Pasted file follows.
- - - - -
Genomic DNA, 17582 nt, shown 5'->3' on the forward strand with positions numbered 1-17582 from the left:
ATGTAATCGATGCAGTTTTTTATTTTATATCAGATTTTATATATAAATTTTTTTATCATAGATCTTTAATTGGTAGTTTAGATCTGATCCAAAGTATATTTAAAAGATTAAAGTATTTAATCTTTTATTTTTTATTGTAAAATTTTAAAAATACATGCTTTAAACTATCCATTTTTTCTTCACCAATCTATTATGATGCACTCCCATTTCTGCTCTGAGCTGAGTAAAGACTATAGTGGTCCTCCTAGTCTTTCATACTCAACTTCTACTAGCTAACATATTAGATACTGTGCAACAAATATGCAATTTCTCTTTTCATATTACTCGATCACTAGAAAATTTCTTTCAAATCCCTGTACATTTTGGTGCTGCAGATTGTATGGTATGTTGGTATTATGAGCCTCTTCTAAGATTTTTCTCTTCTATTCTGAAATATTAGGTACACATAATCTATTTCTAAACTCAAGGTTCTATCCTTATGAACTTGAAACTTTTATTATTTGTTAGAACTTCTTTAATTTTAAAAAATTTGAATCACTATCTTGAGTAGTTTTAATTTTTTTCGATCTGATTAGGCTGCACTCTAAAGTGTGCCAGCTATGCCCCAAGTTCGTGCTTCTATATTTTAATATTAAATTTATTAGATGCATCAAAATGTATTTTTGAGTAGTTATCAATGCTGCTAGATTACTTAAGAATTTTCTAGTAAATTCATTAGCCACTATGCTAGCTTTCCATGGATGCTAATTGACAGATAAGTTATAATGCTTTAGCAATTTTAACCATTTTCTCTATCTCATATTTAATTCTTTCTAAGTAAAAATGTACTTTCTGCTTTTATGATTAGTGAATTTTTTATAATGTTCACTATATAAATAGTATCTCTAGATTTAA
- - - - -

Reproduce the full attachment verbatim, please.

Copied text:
Genomic DNA, 17582 nt, shown 5'->3' on the forward strand with positions numbered 1-17582 from the left:
ATGTAATCGATGCAGTTTTTTATTTTATATCAGATTTTATATATAAATTTTTTTATCATAGATCTTTAATTGGTAGTTTAGATCTGATCCAAAGTATATTTAAAAGATTAAAGTATTTAATCTTTTATTTTTTATTGTAAAATTTTAAAAATACATGCTTTAAACTATCCATTTTTTCTTCACCAATCTATTATGATGCACTCCCATTTCTGCTCTGAGCTGAGTAAAGACTATAGTGGTCCTCCTAGTCTTTCATACTCAACTTCTACTAGCTAACATATTAGATACTGTGCAACAAATATGCAATTTCTCTTTTCATATTACTCGATCACTAGAAAATTTCTTTCAAATCCCTGTACATTTTGGTGCTGCAGATTGTATGGTATGTTGGTATTATGAGCCTCTTCTAAGATTTTTCTCTTCTATTCTGAAATATTAGGTACACATAATCTATTTCTAAACTCAAGGTTCTATCCTTATGAACTTGAAACTTTTATTATTTGTTAGAACTTCTTTAATTTTAAAAAATTTGAATCACTATCTTGAGTAGTTTTAATTTTTTTCGATCTGATTAGGCTGCACTCTAAAGTGTGCCAGCTATGCCCCAAGTTCGTGCTTCTATATTTTAATATTAAATTTATTAGATGCATCAAAATGTATTTTTGAGTAGTTATCAATGCTGCTAGATTACTTAAGAATTTTCTAGTAAATTCATTAGCCACTATGCTAGCTTTCCATGGATGCTAATTGACAGATAAGTTATAATGCTTTAGCAATTTTAACCATTTTCTCTATCTCATATTTAATTCTTTCTAAGTAAAAATGTACTTTCTGCTTTTATGATTAGTGAATTTTTTATAATGTTCACTATATAAATAGTATCTCTAGATTTAA